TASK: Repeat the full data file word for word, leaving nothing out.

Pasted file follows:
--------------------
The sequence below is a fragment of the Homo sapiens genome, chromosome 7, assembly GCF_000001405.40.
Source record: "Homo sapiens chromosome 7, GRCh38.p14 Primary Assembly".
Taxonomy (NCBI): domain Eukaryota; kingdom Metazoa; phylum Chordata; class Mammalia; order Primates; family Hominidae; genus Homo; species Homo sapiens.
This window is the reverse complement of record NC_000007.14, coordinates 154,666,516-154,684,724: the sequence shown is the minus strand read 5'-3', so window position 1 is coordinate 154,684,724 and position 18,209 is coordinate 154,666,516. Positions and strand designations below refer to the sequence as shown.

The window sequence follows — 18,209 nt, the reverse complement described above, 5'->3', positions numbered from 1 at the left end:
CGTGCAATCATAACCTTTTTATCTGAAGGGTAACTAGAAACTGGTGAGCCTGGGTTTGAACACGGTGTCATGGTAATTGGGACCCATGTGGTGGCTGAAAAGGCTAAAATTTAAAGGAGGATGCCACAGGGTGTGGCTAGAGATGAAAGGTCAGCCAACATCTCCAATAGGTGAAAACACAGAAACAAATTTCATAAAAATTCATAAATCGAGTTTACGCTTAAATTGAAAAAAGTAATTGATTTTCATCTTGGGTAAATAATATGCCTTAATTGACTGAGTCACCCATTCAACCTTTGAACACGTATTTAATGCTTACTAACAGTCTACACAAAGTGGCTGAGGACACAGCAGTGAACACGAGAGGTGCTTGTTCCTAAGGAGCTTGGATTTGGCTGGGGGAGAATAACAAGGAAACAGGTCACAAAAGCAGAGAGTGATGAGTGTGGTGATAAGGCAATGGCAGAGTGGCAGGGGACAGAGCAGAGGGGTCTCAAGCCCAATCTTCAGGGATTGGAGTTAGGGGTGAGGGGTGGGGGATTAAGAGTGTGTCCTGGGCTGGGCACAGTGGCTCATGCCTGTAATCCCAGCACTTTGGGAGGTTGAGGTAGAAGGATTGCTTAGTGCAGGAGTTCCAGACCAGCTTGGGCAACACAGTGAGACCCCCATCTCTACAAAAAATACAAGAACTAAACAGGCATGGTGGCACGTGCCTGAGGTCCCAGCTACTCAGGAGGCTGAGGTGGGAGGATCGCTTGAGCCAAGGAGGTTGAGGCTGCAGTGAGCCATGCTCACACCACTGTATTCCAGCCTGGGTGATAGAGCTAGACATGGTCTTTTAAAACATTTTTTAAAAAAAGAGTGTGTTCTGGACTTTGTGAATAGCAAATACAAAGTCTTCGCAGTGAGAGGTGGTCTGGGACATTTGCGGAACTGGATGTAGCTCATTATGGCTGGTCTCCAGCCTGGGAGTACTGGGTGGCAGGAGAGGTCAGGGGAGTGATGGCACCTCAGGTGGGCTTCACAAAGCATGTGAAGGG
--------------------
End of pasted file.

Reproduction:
The sequence below is a fragment of the Homo sapiens genome, chromosome 7, assembly GCF_000001405.40.
Source record: "Homo sapiens chromosome 7, GRCh38.p14 Primary Assembly".
Taxonomy (NCBI): domain Eukaryota; kingdom Metazoa; phylum Chordata; class Mammalia; order Primates; family Hominidae; genus Homo; species Homo sapiens.
This window is the reverse complement of record NC_000007.14, coordinates 154,666,516-154,684,724: the sequence shown is the minus strand read 5'-3', so window position 1 is coordinate 154,684,724 and position 18,209 is coordinate 154,666,516. Positions and strand designations below refer to the sequence as shown.

The window sequence follows — 18,209 nt, the reverse complement described above, 5'->3', positions numbered from 1 at the left end:
CGTGCAATCATAACCTTTTTATCTGAAGGGTAACTAGAAACTGGTGAGCCTGGGTTTGAACACGGTGTCATGGTAATTGGGACCCATGTGGTGGCTGAAAAGGCTAAAATTTAAAGGAGGATGCCACAGGGTGTGGCTAGAGATGAAAGGTCAGCCAACATCTCCAATAGGTGAAAACACAGAAACAAATTTCATAAAAATTCATAAATCGAGTTTACGCTTAAATTGAAAAAAGTAATTGATTTTCATCTTGGGTAAATAATATGCCTTAATTGACTGAGTCACCCATTCAACCTTTGAACACGTATTTAATGCTTACTAACAGTCTACACAAAGTGGCTGAGGACACAGCAGTGAACACGAGAGGTGCTTGTTCCTAAGGAGCTTGGATTTGGCTGGGGGAGAATAACAAGGAAACAGGTCACAAAAGCAGAGAGTGATGAGTGTGGTGATAAGGCAATGGCAGAGTGGCAGGGGACAGAGCAGAGGGGTCTCAAGCCCAATCTTCAGGGATTGGAGTTAGGGGTGAGGGGTGGGGGATTAAGAGTGTGTCCTGGGCTGGGCACAGTGGCTCATGCCTGTAATCCCAGCACTTTGGGAGGTTGAGGTAGAAGGATTGCTTAGTGCAGGAGTTCCAGACCAGCTTGGGCAACACAGTGAGACCCCCATCTCTACAAAAAATACAAGAACTAAACAGGCATGGTGGCACGTGCCTGAGGTCCCAGCTACTCAGGAGGCTGAGGTGGGAGGATCGCTTGAGCCAAGGAGGTTGAGGCTGCAGTGAGCCATGCTCACACCACTGTATTCCAGCCTGGGTGATAGAGCTAGACATGGTCTTTTAAAACATTTTTTAAAAAAAGAGTGTGTTCTGGACTTTGTGAATAGCAAATACAAAGTCTTCGCAGTGAGAGGTGGTCTGGGACATTTGCGGAACTGGATGTAGCTCATTATGGCTGGTCTCCAGCCTGGGAGTACTGGGTGGCAGGAGAGGTCAGGGGAGTGATGGCACCTCAGGTGGGCTTCACAAAGCATGTGAAGGG